How To Write Through Grief: Denver’s Wendy J. Fox At Lit Fest

Listen Now
<p>(Courtesy Wendy J. Fox)</p>
<p>Denver short story writer and novelist Wendy J. Fox.</p>
Photo: Denver writer Wendy J. Fox
Denver short story writer and novelist Wendy J. Fox.

Writing can be cathartic for Denver author Wendy J. Fox. She says it's how she works through difficult or painful experiences. Though she doesn't journal or write essays. Fox channels personal tragedy as inspiration for her fiction.

She led a workshop on the topic at Lit Fest, which runs through June 17 at Lighthouse Writers Workshop in Denver. The two-week event is full of how tos and panels for those interested in literature.

Fox spoke with Colorado Matters host Ryan Warner.


Read an excerpt from Fox's novel "The Pull of It," due out in September:


The New Year’s after I lost my job in the registrar’s office at the university, my husband, Julian, and I got a sitter for our seven-year- old daughter, even though I always worried about holiday babysitters: What kind of teenager doesn’t have anywhere to be on New Year’s, and do I want to leave my kid with them? Julian, ever practical, told me to stop wondering so much about other people’s lives. Truthfully, this did nothing for me: What kind of person doesn’t wonder about other people’s lives, and do I want to be married to him? But I said, “You’re probably right.”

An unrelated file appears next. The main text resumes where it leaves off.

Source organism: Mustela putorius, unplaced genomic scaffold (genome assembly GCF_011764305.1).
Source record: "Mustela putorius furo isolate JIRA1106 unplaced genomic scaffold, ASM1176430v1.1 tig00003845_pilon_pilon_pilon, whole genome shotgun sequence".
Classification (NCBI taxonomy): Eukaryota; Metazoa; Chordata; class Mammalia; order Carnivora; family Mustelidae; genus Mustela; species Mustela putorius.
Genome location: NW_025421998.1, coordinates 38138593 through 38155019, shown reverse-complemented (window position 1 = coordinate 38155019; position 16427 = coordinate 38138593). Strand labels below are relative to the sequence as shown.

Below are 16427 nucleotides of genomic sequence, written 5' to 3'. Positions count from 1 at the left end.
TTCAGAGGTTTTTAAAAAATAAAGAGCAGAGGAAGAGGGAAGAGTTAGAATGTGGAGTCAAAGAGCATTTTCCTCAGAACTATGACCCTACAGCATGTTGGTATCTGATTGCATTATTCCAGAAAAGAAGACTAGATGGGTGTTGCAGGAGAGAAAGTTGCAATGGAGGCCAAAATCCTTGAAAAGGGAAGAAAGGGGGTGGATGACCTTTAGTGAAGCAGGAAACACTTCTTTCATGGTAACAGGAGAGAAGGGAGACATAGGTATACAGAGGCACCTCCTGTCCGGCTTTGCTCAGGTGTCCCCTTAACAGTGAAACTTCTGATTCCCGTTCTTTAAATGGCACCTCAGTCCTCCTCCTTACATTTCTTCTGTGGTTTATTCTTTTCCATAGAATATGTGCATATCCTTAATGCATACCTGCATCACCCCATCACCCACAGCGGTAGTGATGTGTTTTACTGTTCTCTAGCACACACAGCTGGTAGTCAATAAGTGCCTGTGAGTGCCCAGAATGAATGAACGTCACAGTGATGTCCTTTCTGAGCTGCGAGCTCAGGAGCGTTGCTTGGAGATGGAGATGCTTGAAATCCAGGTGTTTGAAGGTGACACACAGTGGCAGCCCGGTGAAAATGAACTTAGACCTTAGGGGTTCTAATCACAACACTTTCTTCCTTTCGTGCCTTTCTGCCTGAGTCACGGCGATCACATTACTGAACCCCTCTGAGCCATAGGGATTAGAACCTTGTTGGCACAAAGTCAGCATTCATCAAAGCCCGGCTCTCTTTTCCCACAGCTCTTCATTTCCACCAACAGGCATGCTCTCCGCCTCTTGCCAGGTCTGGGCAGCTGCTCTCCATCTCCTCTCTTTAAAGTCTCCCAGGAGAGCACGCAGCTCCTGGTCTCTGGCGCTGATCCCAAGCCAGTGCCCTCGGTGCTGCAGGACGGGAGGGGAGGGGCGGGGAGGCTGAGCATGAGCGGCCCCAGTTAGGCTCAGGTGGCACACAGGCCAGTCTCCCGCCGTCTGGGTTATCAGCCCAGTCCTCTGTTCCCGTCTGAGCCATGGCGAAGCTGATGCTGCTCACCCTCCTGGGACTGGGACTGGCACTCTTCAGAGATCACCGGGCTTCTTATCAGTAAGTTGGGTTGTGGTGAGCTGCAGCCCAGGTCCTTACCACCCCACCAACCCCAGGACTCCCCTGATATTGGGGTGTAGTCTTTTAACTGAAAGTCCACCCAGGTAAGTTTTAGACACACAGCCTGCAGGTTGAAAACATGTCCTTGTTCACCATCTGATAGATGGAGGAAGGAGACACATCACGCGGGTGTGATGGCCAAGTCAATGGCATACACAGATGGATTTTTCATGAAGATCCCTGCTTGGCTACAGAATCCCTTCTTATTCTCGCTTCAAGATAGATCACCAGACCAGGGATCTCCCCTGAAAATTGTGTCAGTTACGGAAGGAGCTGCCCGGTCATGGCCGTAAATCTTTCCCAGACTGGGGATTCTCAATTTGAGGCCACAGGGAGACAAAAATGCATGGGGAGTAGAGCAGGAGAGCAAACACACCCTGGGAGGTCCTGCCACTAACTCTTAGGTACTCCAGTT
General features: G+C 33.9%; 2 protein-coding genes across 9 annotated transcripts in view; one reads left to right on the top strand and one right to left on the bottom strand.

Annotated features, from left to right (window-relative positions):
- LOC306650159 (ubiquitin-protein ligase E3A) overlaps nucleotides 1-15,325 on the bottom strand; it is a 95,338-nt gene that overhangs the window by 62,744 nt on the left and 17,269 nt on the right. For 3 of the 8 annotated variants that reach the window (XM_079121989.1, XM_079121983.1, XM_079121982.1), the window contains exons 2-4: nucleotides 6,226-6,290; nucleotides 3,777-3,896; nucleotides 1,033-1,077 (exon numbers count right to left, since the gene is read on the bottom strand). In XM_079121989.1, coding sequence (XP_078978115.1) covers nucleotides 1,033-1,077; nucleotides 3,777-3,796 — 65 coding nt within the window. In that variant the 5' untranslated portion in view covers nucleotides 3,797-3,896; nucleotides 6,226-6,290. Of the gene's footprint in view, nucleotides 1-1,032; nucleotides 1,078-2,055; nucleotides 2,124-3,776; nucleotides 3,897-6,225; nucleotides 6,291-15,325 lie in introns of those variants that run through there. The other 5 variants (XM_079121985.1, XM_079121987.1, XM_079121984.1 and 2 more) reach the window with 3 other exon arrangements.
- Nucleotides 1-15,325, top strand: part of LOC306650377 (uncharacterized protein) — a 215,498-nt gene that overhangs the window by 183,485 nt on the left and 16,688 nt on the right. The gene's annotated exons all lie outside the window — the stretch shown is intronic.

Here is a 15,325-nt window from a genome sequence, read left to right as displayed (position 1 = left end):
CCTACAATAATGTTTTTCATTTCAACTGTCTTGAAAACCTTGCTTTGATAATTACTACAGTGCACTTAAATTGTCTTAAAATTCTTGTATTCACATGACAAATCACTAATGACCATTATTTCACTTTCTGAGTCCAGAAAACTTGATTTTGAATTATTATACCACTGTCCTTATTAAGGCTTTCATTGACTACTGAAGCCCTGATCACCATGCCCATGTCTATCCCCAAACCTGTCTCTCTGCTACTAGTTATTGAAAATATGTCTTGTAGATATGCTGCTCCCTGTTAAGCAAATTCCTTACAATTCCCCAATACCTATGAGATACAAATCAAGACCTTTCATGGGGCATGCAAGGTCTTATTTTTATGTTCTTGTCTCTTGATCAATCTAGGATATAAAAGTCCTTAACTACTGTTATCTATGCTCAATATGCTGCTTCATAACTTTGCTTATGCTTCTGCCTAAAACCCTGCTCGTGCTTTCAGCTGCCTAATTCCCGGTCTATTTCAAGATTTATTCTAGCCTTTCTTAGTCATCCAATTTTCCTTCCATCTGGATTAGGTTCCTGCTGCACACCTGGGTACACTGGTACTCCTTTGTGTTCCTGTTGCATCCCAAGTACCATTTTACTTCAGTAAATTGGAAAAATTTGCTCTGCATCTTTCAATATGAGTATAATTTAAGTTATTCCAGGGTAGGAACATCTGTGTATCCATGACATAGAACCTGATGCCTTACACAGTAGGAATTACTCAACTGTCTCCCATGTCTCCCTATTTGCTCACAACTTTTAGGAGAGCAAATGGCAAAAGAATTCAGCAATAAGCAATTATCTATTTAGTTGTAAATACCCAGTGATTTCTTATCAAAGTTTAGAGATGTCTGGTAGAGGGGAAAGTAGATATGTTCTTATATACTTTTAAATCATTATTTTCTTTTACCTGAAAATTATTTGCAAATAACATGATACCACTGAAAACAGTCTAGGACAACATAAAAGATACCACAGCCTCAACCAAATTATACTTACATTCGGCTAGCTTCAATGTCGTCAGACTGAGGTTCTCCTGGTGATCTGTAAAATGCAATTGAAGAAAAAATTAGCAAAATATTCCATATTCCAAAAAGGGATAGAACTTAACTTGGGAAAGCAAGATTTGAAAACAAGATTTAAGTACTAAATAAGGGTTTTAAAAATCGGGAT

I was thirty-five years old and had already been unemployed since the summer, and it was much scarier than I had thought it would be when layoffs were being discussed. All we’d hear in the Seattle news was that the dot-com bubble was bursting, bursting—pop!—but I hadn’t thought how it would impact the private institution I worked for. Sure enough though, parents started pulling their students out and opting for lower state tuition.

When I packed up my office, I thought of how people sometimes described the Internet as the web, and I thought of myself unwittingly caught in it, like when I’d come out of the basement with a face full of spider silk. Even if it had not been spun for me, there it was, tangled around my eyelashes.

For the party that New Year’s, we got dressed up in the way that we did then—in what I categorized as a married way, but it was really just our particular married way. Julian wore clean khakis and a pressed shirt; I made an effort by putting on a bra that wasn’t ripped at the seams and a reasonable top over it with a skirt and a pair of beat up, low heels, plus I used mascara. And then we spent the evening at an averagely boring party, where I stared into what seemed like an always empty glass of gin and tonic, angrily thinking, Who’s being stingy with the damn limes?

Julian was mingling and some of the other ladies were waxing on about how nice it was to have an evening without their children, while I wondered about our daughter and figured she was just as bored as I was, with the no-social- life babysitter. I wished we were curled on the sofa together, with me braiding her hair, or painting each other’s nails—we would ignore Julian when he complained about the stink of the polish, when he talked about the chemicals—while doing our own silly countdown as the pre-recorded Times Square ball dropped. She loved the sparkle of it, I knew.